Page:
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Update: Some of my economist colleagues are more sceptical of the inflationary effects. They argue that the Reserve Bank has an inflation target and they take policy action to keep CPI within it, even though it is common for there to be price spikes in particular services or commodities. So while the cost of higher education would go up, this could be offset by price stability or reductions elsewhere.

Pyne package linking domestic and international charges is about subsidies more than fees

When announcing its higher education reform package, the government said that international student fees would be a cap on domestic fees. This idea has been criticised regularly since, including today by Gavin Moodie who notes that such a rule could easily be gamed.

But the draft guidelines released with the reform bill version 2 last December show that legislation is not mainly about capping total fee levels, but trying to ensure students benefit from tuition subsidies.

The problem here is not that domestic students are likely to be charged more than international students. At Grattan we have collected fee information for both domestic and international students for hundreds of courses where there is no regulation requiring domestic students to be charged less than internationals – for postgraduates in public universities, and in all full-fee courses in non-university higher education providers. There is not a single case where domestic students are charged more than internationals, and only a handful where they are charged the same. Presumably a mix of underlying cost differences, market forces, and mission considerations mean that domestic students are not charged more.

There is no practical need to cap domestic fees with international fees, and that isn’t what the government is trying to do. Rather, it is trying to ensure that its tuition subsidies benefit students instead of providing super-profits to universities. So what the guidelines say is that tuition fees for non-Commonwealth supported students (which includes internationals) must be at least the student contribution plus the Commonwealth contribution, in some disciplines a much bigger number than just the student contribution.* It is phrased as a floor price for international/other full-fee students rather than a maximum fee for domestic students.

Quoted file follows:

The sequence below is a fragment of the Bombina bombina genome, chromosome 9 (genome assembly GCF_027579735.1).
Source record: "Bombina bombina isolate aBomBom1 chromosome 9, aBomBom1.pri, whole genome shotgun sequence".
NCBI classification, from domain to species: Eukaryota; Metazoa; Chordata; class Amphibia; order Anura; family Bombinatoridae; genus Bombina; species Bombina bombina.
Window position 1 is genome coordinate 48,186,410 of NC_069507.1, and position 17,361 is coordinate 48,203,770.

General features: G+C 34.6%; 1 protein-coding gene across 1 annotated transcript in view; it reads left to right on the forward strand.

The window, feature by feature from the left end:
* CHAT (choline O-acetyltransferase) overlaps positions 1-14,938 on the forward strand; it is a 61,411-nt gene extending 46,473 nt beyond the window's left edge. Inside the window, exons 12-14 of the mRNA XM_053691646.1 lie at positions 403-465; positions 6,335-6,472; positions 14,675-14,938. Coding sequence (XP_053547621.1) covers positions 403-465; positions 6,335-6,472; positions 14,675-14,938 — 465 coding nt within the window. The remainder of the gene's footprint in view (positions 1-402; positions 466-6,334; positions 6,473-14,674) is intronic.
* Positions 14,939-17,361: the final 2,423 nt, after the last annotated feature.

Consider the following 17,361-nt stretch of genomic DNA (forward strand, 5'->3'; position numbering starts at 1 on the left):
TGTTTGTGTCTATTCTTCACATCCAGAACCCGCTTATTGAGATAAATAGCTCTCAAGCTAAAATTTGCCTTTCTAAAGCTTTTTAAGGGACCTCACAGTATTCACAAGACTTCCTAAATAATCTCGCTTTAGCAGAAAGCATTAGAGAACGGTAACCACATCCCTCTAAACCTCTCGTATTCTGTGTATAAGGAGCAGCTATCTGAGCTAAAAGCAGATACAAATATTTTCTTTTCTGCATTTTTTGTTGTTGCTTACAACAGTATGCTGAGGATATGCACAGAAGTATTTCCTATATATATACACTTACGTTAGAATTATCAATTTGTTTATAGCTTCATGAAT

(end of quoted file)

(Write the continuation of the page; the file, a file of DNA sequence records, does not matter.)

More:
Take an engineering degree at a Group of Eight university, where we calculate that the average annual international student fee was $33,000 in 2014. If the rule just said that international student fees were the cap for domestic fees, a university could in theory charge a domestic student $32,900 and then add the $12,000 tuition subsidy, giving them revenue per student of $44,900, way more than they get for an international student. Even if we assume a more moderate domestic fee of say $26,000, with the tuition subsidy added that still leaves the university with revenue of $38,000 per student, $5,000 more than for an international student.

However, under the rule as drafted the university could not get domestic fee revenue of $38,000 ($12,000 subsidy plus $26,000 fee) per student without lifting international student fees to $38,100, which might price them out of that market. A university might be prepared to take that loss in courses where there are few international students. But in courses where there are significant numbers of internationals the rule will ensure that domestic students benefit from the tuition subsidy bringing down the fees they pay, rather than delivering windfall gain revenue to the university.

The proposed rule on fees for full-fee students has weaknesses as a guard against excess fee charging. But I think it is at least interesting in thinking about what subsidies are for in a fee deregulated system. It takes international student fees as a rough guide to the true market worth of a course, and then tries to ensure that the tuition subsidy brings down the price to domestic students.

* The legislation uses the term tuition fee rather than student contribution now, but I will keep the old language to separate the concepts more clearly.